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Scent of Culture
Batik of Indonesia Perfected with Technique and Time

Wearable Art: Indonesian Batik Cloth Exhibition
Choi Go-woon
Wow Image
An exhibition of batik, the traditional textile art of Indonesia, was presented at the Korea Foundation Cultural Center (April 2-21). “Wearable Art: Indonesian Batik Cloth Exhibition” was co-organized by the Korea Foundation and Preserve Indonesia, a private organization that seeks to promote Indonesian culture. This first-ever event of its kind was supported by the Embassy of Indonesia in Seoul and curated by Bin House, a representative batik producer in Indonesia.

The unique island culture of Indonesia is a product of its more than 17,000 or so islands. As for batik, the traditional craft passed down over hundreds of years, it is applied to traditional clothing, decorative works, and marriage items. Moreover, it occupies a fundamental position that is integral to the everyday life of Indonesians. It is also no exaggeration to say that batik has played a pivotal role in connecting the residents scattered about on the numerous islands of Indonesia, which is known for its exceptional handicrafts. Batik incorporates all aspects of Indonesia’s unique culture, including customs, rituals, and artistry. It is also a work of painstaking technique and artistic creativity that can require five to seven months for its completion. Of note, no two batik works are identical to each other because each piece is hand drawn and dyed by a master artisan. Batik is used for clothing and interior design items, such as the sarong, Indonesia’s traditional attire, family treasures, marriage items, decorative works, ritual garments, and interior item as well.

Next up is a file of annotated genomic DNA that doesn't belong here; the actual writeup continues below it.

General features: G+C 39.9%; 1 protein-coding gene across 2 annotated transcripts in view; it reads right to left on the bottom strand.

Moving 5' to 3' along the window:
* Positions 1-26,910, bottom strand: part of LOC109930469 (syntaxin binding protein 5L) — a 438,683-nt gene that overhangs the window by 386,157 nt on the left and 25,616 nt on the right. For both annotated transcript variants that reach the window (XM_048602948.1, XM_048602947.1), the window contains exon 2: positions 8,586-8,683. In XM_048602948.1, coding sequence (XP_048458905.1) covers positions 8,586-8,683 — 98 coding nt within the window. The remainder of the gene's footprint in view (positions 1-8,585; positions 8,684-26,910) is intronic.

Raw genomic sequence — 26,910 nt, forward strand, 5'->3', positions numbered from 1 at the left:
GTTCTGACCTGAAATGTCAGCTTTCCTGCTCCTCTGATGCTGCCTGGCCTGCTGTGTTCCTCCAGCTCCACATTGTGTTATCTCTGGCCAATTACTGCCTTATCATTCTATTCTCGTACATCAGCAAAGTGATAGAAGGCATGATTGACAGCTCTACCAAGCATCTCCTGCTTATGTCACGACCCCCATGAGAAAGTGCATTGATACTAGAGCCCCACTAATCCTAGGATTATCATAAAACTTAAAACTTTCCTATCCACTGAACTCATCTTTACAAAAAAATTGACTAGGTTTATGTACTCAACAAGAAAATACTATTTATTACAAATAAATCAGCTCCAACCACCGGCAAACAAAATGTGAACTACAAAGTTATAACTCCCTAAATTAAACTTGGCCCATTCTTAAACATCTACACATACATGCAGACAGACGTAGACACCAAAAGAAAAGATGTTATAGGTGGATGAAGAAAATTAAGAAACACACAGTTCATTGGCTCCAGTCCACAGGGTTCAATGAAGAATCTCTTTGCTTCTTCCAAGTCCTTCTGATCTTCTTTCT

The basic batik techniques can be found in various Southeast Asian countries. However, batik has become a symbol of Indonesia due to the country’s efforts to promote this traditional craft, develop innovative designs and techniques, and render assistance for its advancement at the national level. The significance of Indonesia’s batik has been globally acknowledged with its designation as a UNESCO Intangible Cultural Heritage, in October 2009.
Bin House is Indonesia’s representative producer involved with the promotion and development of batik. Established in 1986 by Josephine Komara, who is known as Obin, it strictly maintains the traditional ways of batik-making, from weaving to dyeing. Bin House is known as the foremost creator of batik works, based on its adherence to traditional methods as well as the efforts to adopt creative innovations. Over the years, it has staged a number of successful batik exhibitions in Indonesia and abroad.
The exhibition’s 120 works reveal Josephine Komara’s passionate dedication to the making of batik over the past 25 years. Characterized by a variety of colors and tones, along with 3,000 geometric patterns and plant and animal motifs, such as flowers with graceful stems, batik is produced through an elaborate process of drawing patterns and a series of dye-resist steps. A section of the gallery displayed the batik-making process with the related implements and examples of each step, which provided an idea of the considerable time and effort required for each work. “Wearable Art: Indonesian Batik Cloth Exhibition” was all the more meaningful as the first exhibition of its kind in Korea. It thus offered a rare opportunity for viewers to appreciate the quintessence of traditional Indonesian art, which is little known in Korea, and to catch a glimpse of the culture and lifestyle of Indonesia. As an important country of Southeast Asia and key supplier of natural resources to Korea, additional cultural exchange between Indonesia and Korea will contribute much to a further enhancement of our cooperative relations.

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